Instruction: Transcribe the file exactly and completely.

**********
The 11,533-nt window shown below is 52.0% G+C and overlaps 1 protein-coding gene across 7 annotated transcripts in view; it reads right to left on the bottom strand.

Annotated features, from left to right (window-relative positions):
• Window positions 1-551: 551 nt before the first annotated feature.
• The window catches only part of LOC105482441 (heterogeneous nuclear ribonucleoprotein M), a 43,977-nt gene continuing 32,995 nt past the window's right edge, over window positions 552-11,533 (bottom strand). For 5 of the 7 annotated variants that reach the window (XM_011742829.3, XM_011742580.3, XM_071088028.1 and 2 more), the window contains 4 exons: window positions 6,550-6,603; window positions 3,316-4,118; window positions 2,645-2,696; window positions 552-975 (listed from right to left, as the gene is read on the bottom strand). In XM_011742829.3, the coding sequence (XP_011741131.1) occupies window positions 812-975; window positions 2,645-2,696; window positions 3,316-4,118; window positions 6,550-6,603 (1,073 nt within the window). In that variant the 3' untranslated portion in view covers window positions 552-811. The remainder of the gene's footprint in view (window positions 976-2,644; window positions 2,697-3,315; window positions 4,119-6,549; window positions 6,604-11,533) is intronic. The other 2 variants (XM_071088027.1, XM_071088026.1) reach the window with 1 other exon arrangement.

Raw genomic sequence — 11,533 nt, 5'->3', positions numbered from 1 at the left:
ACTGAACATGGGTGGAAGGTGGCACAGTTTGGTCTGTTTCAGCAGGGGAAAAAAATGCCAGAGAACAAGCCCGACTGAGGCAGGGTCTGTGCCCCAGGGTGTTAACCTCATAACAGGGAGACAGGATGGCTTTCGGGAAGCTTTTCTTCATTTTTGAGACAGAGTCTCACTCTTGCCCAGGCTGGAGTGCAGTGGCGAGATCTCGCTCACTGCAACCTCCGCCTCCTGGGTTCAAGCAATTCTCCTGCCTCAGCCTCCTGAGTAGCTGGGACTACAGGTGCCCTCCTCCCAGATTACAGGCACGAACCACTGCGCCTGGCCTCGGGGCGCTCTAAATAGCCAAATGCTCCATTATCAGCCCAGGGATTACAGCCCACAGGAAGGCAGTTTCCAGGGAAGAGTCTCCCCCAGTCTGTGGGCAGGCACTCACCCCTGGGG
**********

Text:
The 11,533-nt window shown below is 52.0% G+C and overlaps 1 protein-coding gene across 7 annotated transcripts in view; it reads right to left on the bottom strand.

Annotated features, from left to right (window-relative positions):
• Window positions 1-551: 551 nt before the first annotated feature.
• The window catches only part of LOC105482441 (heterogeneous nuclear ribonucleoprotein M), a 43,977-nt gene continuing 32,995 nt past the window's right edge, over window positions 552-11,533 (bottom strand). For 5 of the 7 annotated variants that reach the window (XM_011742829.3, XM_011742580.3, XM_071088028.1 and 2 more), the window contains 4 exons: window positions 6,550-6,603; window positions 3,316-4,118; window positions 2,645-2,696; window positions 552-975 (listed from right to left, as the gene is read on the bottom strand). In XM_011742829.3, the coding sequence (XP_011741131.1) occupies window positions 812-975; window positions 2,645-2,696; window positions 3,316-4,118; window positions 6,550-6,603 (1,073 nt within the window). In that variant the 3' untranslated portion in view covers window positions 552-811. The remainder of the gene's footprint in view (window positions 976-2,644; window positions 2,697-3,315; window positions 4,119-6,549; window positions 6,604-11,533) is intronic. The other 2 variants (XM_071088027.1, XM_071088026.1) reach the window with 1 other exon arrangement.

Raw genomic sequence — 11,533 nt, 5'->3', positions numbered from 1 at the left:
ACTGAACATGGGTGGAAGGTGGCACAGTTTGGTCTGTTTCAGCAGGGGAAAAAAATGCCAGAGAACAAGCCCGACTGAGGCAGGGTCTGTGCCCCAGGGTGTTAACCTCATAACAGGGAGACAGGATGGCTTTCGGGAAGCTTTTCTTCATTTTTGAGACAGAGTCTCACTCTTGCCCAGGCTGGAGTGCAGTGGCGAGATCTCGCTCACTGCAACCTCCGCCTCCTGGGTTCAAGCAATTCTCCTGCCTCAGCCTCCTGAGTAGCTGGGACTACAGGTGCCCTCCTCCCAGATTACAGGCACGAACCACTGCGCCTGGCCTCGGGGCGCTCTAAATAGCCAAATGCTCCATTATCAGCCCAGGGATTACAGCCCACAGGAAGGCAGTTTCCAGGGAAGAGTCTCCCCCAGTCTGTGGGCAGGCACTCACCCCTGGGG